New online academy seeks to deliver fast-paced learning and support – School News Network



Pathways High School Principal Jared Herron is accustomed to alternative approaches to the traditional learning environment.

Experienced in focusing on student progress outside of the classroom, Herron is set to serve as the principal of Kenowa Hills Online Learning Academy this school year.

About 25 percent of Kenowa Hills students – around 750 – have opted for virtual learning this year, 75 percent have chosen to attend in person.

The first week of school, which began on August 31, focused on accessing technology and developing a virtual community.

“Our hope is that students adapt quickly and easily if they move into the classroom at the end of the semester,” Herron said.

KHOLA’s goals include providing students with grade-level content, individual and small group support, and concern for physical and emotional health.

District staff developed the K-5 curriculum through Canvas and will serve as a mentor and support for 6 to 12 students learning online through Edgenuity.

High school students also have the opportunity to take electives in-person such as STEM, group, and orchestra.

According to the district’s back-to-school plan, weekly mentoring and two-way communication, as well as one-on-one support as needed, will be provided to virtual students.

Kindergarten to 5th grade teachers work on online academy student curriculum

A new era

While some teachers at Alpine Elementary and Pathways deliver their lessons online, some teachers at KHOLA run the lessons both online and in person.

“Seating time is not the most important thing for students,” said Sabrina Ricardo, a Pathways 9-12 teacher. “Online learning provides the space to be creative in how we reach students and gives them the opportunity to take charge of their own learning. ”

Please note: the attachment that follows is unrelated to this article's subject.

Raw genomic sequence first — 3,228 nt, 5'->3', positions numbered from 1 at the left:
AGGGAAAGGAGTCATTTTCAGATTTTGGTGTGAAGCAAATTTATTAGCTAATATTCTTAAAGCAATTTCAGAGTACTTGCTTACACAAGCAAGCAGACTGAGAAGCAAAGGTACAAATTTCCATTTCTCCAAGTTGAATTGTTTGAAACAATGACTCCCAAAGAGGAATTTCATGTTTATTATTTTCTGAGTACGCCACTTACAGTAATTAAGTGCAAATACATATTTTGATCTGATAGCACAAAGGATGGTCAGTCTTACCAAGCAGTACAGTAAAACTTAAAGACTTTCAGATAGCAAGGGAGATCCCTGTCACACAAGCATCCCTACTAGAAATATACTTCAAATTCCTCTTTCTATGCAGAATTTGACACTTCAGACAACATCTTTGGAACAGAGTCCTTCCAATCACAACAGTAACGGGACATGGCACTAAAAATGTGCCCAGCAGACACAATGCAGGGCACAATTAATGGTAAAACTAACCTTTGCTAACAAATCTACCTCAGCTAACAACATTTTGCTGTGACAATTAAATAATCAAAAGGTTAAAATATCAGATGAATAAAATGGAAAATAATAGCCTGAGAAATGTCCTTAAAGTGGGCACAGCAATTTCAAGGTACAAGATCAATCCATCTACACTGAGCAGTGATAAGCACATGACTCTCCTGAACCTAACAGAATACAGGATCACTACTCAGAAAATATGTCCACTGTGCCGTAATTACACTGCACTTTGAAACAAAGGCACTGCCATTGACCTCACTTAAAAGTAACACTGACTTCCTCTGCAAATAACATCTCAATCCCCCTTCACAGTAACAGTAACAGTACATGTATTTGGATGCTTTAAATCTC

Prior to the development of the online academy, Wendy Maxwell’s one-on-one interactions with Alpine Elementary students were limited to those in her grade one class. In her virtual classroom, she will be working with all online freshmen and their families, and said she looks forward to these connections.

Herron said the goal is for KHOLA to serve as an extension of classroom learning and rigorous home lessons.

“Our feedback on this program from our families with young learners has been positive,” Herron said. “Students can work at their own pace and parents can be present to facilitate learning, while adapting to their work and family schedules. ”

Ricardo sees all the changes and restructuring needed to accommodate learning due to the pandemic as an opportunity for educators to be heard.

“This new era of learning opens the door for teachers to shine,” she said. “We work hard to teach our students and we need to be recognized as creative professionals. “

Online academy first grade teacher Wendy Maxwell, left, works with other K-5 teachers to prepare for back to school



Comments are closed.